In 1512 Giuliano, the youngest son of Lorenzo the Magnificent, (later called the Duck of Nemours) made his way back to Florence and he Governed the city on behalf of his brother Giovanni, then still a Cardinal, but elected Pope one year later in 1513 taking the Name of Leo X.
From Lorenzo the Magnificent, his father, the new pope had inherited a taste for art and the refined generosity of a great patron, perhaps his only real virtue. His pontificate, which lasted only nine years, would be the most tormented, as a consequence of the indiscriminate sale of indulginces, and would witness the spread through much of Northern Europe of the theories of Martin Luther and his followers.
Giuliano, Duck of Nemours, childless, died in 1516. Lorenzo Duke of Urbino son of Piero (grand son of Lorenzo "the unfortunate") married a beautiful french young girl Madleine de la Tour d'Auvergne. Both of them died very young and they left a newborn baby girl Caterina. A great destiny awaited her, for at the age of fourteen she would become dauphine of France and later the queen of France.
Thus the legitimate branch of the Cafaggiolo Medici came to on end.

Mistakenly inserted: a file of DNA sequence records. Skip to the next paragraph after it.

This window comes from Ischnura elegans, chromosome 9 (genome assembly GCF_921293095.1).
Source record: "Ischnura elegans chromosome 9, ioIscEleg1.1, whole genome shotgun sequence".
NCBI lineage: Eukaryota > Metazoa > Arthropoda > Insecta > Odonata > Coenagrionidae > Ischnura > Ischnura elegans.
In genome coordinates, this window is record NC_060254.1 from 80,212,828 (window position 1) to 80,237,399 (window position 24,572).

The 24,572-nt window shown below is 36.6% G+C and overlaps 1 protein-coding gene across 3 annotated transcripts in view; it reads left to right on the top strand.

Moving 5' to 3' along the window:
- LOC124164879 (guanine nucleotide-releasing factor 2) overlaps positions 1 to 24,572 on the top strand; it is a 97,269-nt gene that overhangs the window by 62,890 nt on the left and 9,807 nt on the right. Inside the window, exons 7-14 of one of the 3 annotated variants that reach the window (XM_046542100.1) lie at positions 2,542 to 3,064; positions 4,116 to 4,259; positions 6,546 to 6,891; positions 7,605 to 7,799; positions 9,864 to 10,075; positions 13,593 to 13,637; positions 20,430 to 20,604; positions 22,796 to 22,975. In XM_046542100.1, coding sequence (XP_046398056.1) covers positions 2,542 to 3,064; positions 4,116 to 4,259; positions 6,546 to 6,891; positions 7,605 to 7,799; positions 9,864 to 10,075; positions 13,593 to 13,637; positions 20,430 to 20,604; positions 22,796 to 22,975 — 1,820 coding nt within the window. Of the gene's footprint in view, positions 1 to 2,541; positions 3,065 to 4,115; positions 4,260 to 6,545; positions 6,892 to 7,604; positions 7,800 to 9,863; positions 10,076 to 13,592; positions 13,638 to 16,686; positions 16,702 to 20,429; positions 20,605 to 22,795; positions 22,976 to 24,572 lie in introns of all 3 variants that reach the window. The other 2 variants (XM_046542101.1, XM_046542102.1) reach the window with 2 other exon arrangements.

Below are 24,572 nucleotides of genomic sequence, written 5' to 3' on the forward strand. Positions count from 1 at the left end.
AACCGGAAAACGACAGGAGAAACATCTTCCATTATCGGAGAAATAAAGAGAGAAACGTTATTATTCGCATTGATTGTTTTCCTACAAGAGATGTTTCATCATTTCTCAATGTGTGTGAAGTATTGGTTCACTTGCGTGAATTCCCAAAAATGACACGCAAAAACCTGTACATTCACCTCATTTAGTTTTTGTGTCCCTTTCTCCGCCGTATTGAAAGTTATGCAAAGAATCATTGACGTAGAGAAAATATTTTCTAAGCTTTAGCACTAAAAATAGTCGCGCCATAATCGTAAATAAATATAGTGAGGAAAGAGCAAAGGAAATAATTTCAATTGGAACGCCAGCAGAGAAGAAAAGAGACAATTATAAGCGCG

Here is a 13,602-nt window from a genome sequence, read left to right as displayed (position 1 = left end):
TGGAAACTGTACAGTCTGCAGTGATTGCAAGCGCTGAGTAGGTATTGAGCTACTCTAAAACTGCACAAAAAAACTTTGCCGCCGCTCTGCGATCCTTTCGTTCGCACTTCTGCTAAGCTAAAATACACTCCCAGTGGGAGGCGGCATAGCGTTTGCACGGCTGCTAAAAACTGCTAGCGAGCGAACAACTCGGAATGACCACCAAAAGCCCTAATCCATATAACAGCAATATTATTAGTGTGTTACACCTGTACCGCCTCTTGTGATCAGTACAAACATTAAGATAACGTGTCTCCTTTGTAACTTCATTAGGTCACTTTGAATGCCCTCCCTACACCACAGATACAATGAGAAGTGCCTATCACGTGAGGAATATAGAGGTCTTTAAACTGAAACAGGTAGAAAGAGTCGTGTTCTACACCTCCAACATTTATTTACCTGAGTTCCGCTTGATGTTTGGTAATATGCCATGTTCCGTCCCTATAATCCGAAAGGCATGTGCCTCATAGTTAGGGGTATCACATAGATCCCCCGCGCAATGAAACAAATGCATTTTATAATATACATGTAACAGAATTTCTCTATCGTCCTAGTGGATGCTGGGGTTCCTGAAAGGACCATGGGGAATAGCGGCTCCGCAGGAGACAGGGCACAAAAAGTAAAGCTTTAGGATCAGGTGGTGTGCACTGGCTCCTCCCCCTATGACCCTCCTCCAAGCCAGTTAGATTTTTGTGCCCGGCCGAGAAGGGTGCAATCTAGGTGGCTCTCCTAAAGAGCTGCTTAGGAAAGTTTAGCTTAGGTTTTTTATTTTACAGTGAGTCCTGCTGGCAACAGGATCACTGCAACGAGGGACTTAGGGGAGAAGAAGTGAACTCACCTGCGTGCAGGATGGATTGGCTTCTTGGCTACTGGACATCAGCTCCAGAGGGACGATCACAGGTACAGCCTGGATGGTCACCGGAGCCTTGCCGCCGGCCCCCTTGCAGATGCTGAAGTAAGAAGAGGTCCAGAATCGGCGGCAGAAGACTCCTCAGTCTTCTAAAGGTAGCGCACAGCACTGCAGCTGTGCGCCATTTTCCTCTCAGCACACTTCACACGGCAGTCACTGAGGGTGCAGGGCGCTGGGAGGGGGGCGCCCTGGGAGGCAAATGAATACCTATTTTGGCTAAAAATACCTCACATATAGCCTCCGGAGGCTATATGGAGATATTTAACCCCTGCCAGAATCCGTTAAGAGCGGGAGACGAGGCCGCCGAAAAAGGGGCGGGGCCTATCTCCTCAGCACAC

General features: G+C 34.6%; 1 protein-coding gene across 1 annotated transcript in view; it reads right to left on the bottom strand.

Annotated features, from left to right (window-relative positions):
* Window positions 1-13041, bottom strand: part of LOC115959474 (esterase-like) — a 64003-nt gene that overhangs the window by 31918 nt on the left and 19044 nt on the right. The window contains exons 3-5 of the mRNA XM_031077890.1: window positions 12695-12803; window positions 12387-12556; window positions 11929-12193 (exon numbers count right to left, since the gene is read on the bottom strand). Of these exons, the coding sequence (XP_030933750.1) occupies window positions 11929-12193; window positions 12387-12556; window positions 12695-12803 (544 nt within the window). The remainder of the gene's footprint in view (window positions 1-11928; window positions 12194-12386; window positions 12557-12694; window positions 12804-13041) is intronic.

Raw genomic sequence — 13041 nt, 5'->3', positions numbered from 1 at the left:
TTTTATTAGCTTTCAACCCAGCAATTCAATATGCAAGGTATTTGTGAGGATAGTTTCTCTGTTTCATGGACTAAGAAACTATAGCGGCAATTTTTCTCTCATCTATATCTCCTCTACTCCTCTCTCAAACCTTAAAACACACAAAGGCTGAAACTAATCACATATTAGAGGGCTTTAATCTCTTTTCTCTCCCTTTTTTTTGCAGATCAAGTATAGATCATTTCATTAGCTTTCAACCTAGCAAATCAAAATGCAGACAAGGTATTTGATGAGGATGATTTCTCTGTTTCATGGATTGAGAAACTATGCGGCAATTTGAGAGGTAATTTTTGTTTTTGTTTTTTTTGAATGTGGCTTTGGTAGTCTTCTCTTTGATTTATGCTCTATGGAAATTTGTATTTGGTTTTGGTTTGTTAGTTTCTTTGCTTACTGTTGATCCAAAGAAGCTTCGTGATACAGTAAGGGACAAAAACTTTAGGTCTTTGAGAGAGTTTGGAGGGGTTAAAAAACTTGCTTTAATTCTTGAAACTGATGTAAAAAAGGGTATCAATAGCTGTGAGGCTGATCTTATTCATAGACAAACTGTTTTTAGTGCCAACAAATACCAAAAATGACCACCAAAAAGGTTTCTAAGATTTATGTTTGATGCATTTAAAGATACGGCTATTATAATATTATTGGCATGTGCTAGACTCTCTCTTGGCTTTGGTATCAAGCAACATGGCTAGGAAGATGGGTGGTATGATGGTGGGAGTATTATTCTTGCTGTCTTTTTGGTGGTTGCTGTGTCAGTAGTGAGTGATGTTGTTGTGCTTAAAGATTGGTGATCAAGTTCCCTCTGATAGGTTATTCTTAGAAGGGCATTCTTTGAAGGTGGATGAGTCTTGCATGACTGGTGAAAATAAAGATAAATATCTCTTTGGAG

Upon the death of Lorenzo, duke of Urbino, the acknowledged head of the Medici family was Cardinal Giulio, the illegitimate son of Giuliano, the brother of Lorenzo the Magnificent who had been killed in the Pazzi Conspiracy, who had been brought up with his cousins by Lorenzo and his wife. He would become pope, the second Medici pontiff in 1523, following the death of Adriano VI. Like a good Medici he was an open-minded and intelligent patron of the arts as a cardinal and as pope.
His papacy, however, was one of the most tumultuous of the XVI century. It came during the worst period of the world between Francis I of France and Charles V of Spain which brought to the Sack of Rome (1527). The other serious problem Clemente VII had to face, was the English Schism.
Chapter 4 - COSIMO I AND THE POWER OF THE MEDICI GRAND DUKES
Family Portrait: The Medici of Florence (back to index...)